Attending the Math and Physics tutorials the first two days was certainly worthwhile, but I did regret not being able to also see the Serious Games Summit. Fortunately, Ben Sawyer of the Serious Games Initiative gave a great summary of the two-day summit. One of the biggest consumers of serious games currently is the health field. Through games such as DDR and WiiFit, health organizations are starting to realize that video games can drive physical activity. You don’t always have to play video games on a couch! In order to reinforce this trend in the health fields, the Serious Games Initiative created a group called Games for Health which is looking at not only how games and game technology can help patients, but also how it can aid nurses and doctors improve their ability to deliver quality health care. There were many other presenters as well, including the more traditional education-based serious games from Hidden Agenda Games. HA Games uses an interesting model of providing financial incentives for college students who develop educational games for high school students. An interesting model, and one that would benefit students at both levels. For an example of one of their games, check out SlinkyBall which demonstrates the function of simple machines.
The last talk I attended for the conference was a historical look at the game development challenges of the Atari 2600 by Ian Bogost of Persuasive Games. It wasn’t exactly what I’d expected going in, but it was an entertaining talk which tied into Kojima’s keynote from Thursday regarding how hardware limitations can influence game design.
With the conference over, Russ and I headed down to Fisherman’s Wharf and Pier 39 to enjoy the sights and seafood. Good times and great food were had, and many pictures were taken. Here’s a small sample. The rest can be seen in the GDC09 set I have on Flickr.
(yes, I needed to clean my lens and image sensor. it was a long week)
Tags: Friends · Gaming · Social
More physics and fluid dynamics! YAY! Ok, actually less physics and fluid dynamics theory, and more on their role in game design. The first talk was How Sackboy Learned To Love Physics by Dave Smith co-founder of Media Molecule which produced the triple-award winning Little Big Planet. The talk wasn’t so much about the physics used to create the game as it was about how physics can influence design. Any game that has onscreen movement must include some level of physics, but how much? Is more always better? The example that Dave used was Donkey Kong. Of course there is some physics involved since there is certainly movement, and there has to be some level of collision detection. However, now we have more sophisticated hardware and can perform full 3D rigid-body simulations at 60 Hz, would Donkey Kong be a better game if it were rendered in 3D will full physics? Of course not, so rather than applying mad amounts of physics to every single game, a designer needs to consider how much physics to include. There is a trade off, the more physics and dynamics one includes in a game, the less control the designer will have over the direction of the game play, and the greater the risk of a kablamo resulting from unanticipated paradoxes or crashes. As a physicist, my default reaction is “Yay more physics!”, however, after hearing Dave’s talk, I can certainly see that, in a game environment, high-end physics simulation can sometimes get in the way of game design. Its back to the overall theme I’ve been seeing all week, know when it’s “good enough!”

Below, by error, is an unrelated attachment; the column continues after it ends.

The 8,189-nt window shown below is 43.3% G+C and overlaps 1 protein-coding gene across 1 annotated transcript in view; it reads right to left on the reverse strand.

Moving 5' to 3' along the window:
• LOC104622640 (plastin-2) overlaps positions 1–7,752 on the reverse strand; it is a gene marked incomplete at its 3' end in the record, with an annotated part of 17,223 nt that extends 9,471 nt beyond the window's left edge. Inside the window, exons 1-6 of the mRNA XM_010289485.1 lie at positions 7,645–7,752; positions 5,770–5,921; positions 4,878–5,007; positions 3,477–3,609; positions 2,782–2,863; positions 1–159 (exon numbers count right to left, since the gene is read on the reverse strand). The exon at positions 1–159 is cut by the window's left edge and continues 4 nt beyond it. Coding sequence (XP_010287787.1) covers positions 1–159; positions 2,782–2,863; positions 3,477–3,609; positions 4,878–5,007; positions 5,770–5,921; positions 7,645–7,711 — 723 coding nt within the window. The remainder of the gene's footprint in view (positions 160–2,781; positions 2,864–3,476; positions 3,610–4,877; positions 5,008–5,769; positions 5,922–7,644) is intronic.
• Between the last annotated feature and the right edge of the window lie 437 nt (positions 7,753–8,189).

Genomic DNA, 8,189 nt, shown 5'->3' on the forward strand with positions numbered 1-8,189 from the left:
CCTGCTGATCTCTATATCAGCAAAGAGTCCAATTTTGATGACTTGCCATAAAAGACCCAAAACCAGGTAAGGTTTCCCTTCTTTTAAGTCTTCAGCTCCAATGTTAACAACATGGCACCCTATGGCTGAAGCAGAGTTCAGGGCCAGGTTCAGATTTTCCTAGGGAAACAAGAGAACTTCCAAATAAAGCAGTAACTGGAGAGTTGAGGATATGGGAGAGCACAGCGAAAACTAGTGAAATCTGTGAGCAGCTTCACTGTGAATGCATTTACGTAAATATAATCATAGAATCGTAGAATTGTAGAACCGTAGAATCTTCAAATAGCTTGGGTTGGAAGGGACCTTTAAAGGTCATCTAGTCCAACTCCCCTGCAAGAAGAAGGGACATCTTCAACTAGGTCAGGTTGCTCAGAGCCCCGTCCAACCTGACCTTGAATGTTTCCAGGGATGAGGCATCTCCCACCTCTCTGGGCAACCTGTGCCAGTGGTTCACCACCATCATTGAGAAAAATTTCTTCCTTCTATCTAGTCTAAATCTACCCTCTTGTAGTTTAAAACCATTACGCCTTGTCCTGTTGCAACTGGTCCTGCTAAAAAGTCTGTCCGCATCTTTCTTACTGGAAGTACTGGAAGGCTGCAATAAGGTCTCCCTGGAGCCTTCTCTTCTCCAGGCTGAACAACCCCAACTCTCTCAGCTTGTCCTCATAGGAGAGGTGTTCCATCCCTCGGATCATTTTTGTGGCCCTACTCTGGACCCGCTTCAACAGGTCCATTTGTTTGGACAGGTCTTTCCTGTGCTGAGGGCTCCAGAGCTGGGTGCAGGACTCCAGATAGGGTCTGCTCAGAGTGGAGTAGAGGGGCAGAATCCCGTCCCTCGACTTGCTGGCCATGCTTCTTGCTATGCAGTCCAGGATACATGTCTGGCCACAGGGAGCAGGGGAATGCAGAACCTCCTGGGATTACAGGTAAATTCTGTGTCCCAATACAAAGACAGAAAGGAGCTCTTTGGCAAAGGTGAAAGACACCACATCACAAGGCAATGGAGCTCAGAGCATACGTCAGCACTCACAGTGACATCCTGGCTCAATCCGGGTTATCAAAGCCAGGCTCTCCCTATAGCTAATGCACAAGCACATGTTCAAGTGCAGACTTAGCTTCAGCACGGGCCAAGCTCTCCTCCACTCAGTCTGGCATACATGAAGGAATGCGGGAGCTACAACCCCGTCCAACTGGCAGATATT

The second big keynote talk was given today by none other than Hideo Kojima, creator of the Metal Gear series of games, the first of which gave birth to the genre of stealth games. Although he wasn’t as dynamic of a speaker as Mr. Iwata, he had a lot of really great insights about game design. The major takeaway that I got from his talk was the three basic elements to overcoming obstacles in game creation: hardware technology, software techniques, and game design. When limited by the hardware, one must be more creating with the software techniques that one employs and the design of the game play. The reason why the original Metal Gear became a stealth game was because of the limitation of the MSX2 platform for which the game was being built. Each iteration of the game over the past two decades had to overcome similar challenges. As the hardware improved, more and more was possible, but also more and more was expected, so clever game design was still very critical to the commercial success of the series.
The poster presentations were pretty sparse this year, but there was one very good one from Dr. Michael Gourley at University of Central Florida on the modeling of fluid turbulence. Check out this video demonstrating his simulation methods.
The last interesting session for the day was titled Beauty of Destruction. I should have read the abstract instead of just the title. I saw the title and thought that it was going to be a discussion of the animation and simulation techniques for modeling destruction of game objects, but rather is was a discussion of using the C++ destructor function. This is NOT what I had expected, but it was certainly interesting.
After the end of the day’s sessions, I met up with my good friend Steve who now works at Berzerkly and we ventured out to Johnny Foley’s again and had fantastic cottage pie, Guinness, and a desert of Bushmill’s 16yr single malt. YUM! I won’t bore you with all of the incredibly nerdy conversation we had regarding fluid dynamics, stress tensors, and the pitfalls of SPH, but that wasn’t all we discussed. After seeing my haul of swag, he was super jealous! The AGU conference doesn’t have swag anywhere half as cool as GDC. We also spent a lot of time discussing how excited we were about the coming IndyCar season and especially the Indianapolis 500 Mile Race. It was a good evening. I’ll see you in May, Steve, and I have your uber piece of swag!
Tags: Gaming · Science